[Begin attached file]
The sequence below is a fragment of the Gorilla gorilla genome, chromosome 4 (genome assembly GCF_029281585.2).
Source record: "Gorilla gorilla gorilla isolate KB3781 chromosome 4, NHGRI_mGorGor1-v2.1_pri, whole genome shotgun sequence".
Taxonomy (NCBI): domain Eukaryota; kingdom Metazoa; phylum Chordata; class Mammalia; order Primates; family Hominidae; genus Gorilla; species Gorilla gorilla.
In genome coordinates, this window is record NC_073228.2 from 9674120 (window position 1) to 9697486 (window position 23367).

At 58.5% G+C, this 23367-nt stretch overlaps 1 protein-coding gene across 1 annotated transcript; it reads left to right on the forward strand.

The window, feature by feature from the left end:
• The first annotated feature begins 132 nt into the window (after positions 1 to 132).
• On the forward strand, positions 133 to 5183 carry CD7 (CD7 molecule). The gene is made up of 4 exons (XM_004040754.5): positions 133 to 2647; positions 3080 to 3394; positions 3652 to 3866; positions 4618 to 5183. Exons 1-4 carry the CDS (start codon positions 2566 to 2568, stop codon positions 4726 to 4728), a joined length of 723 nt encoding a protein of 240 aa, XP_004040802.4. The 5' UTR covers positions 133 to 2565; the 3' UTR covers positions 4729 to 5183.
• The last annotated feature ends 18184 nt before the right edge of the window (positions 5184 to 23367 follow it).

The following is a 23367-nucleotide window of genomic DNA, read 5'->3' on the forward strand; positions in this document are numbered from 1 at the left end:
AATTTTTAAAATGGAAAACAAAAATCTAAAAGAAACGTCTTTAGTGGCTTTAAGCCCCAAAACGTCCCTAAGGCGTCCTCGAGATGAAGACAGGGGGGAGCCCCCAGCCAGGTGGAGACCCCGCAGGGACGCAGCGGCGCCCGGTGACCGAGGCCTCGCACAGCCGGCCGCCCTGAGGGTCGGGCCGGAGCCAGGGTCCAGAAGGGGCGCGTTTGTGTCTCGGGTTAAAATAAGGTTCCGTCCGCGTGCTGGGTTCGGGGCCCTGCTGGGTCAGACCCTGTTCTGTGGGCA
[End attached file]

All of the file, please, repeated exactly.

The sequence below is a fragment of the Gorilla gorilla genome, chromosome 4 (genome assembly GCF_029281585.2).
Source record: "Gorilla gorilla gorilla isolate KB3781 chromosome 4, NHGRI_mGorGor1-v2.1_pri, whole genome shotgun sequence".
Taxonomy (NCBI): domain Eukaryota; kingdom Metazoa; phylum Chordata; class Mammalia; order Primates; family Hominidae; genus Gorilla; species Gorilla gorilla.
In genome coordinates, this window is record NC_073228.2 from 9674120 (window position 1) to 9697486 (window position 23367).

At 58.5% G+C, this 23367-nt stretch overlaps 1 protein-coding gene across 1 annotated transcript; it reads left to right on the forward strand.

The window, feature by feature from the left end:
• The first annotated feature begins 132 nt into the window (after positions 1 to 132).
• On the forward strand, positions 133 to 5183 carry CD7 (CD7 molecule). The gene is made up of 4 exons (XM_004040754.5): positions 133 to 2647; positions 3080 to 3394; positions 3652 to 3866; positions 4618 to 5183. Exons 1-4 carry the CDS (start codon positions 2566 to 2568, stop codon positions 4726 to 4728), a joined length of 723 nt encoding a protein of 240 aa, XP_004040802.4. The 5' UTR covers positions 133 to 2565; the 3' UTR covers positions 4729 to 5183.
• The last annotated feature ends 18184 nt before the right edge of the window (positions 5184 to 23367 follow it).

The following is a 23367-nucleotide window of genomic DNA, read 5'->3' on the forward strand; positions in this document are numbered from 1 at the left end:
AATTTTTAAAATGGAAAACAAAAATCTAAAAGAAACGTCTTTAGTGGCTTTAAGCCCCAAAACGTCCCTAAGGCGTCCTCGAGATGAAGACAGGGGGGAGCCCCCAGCCAGGTGGAGACCCCGCAGGGACGCAGCGGCGCCCGGTGACCGAGGCCTCGCACAGCCGGCCGCCCTGAGGGTCGGGCCGGAGCCAGGGTCCAGAAGGGGCGCGTTTGTGTCTCGGGTTAAAATAAGGTTCCGTCCGCGTGCTGGGTTCGGGGCCCTGCTGGGTCAGACCCTGTTCTGTGGGCA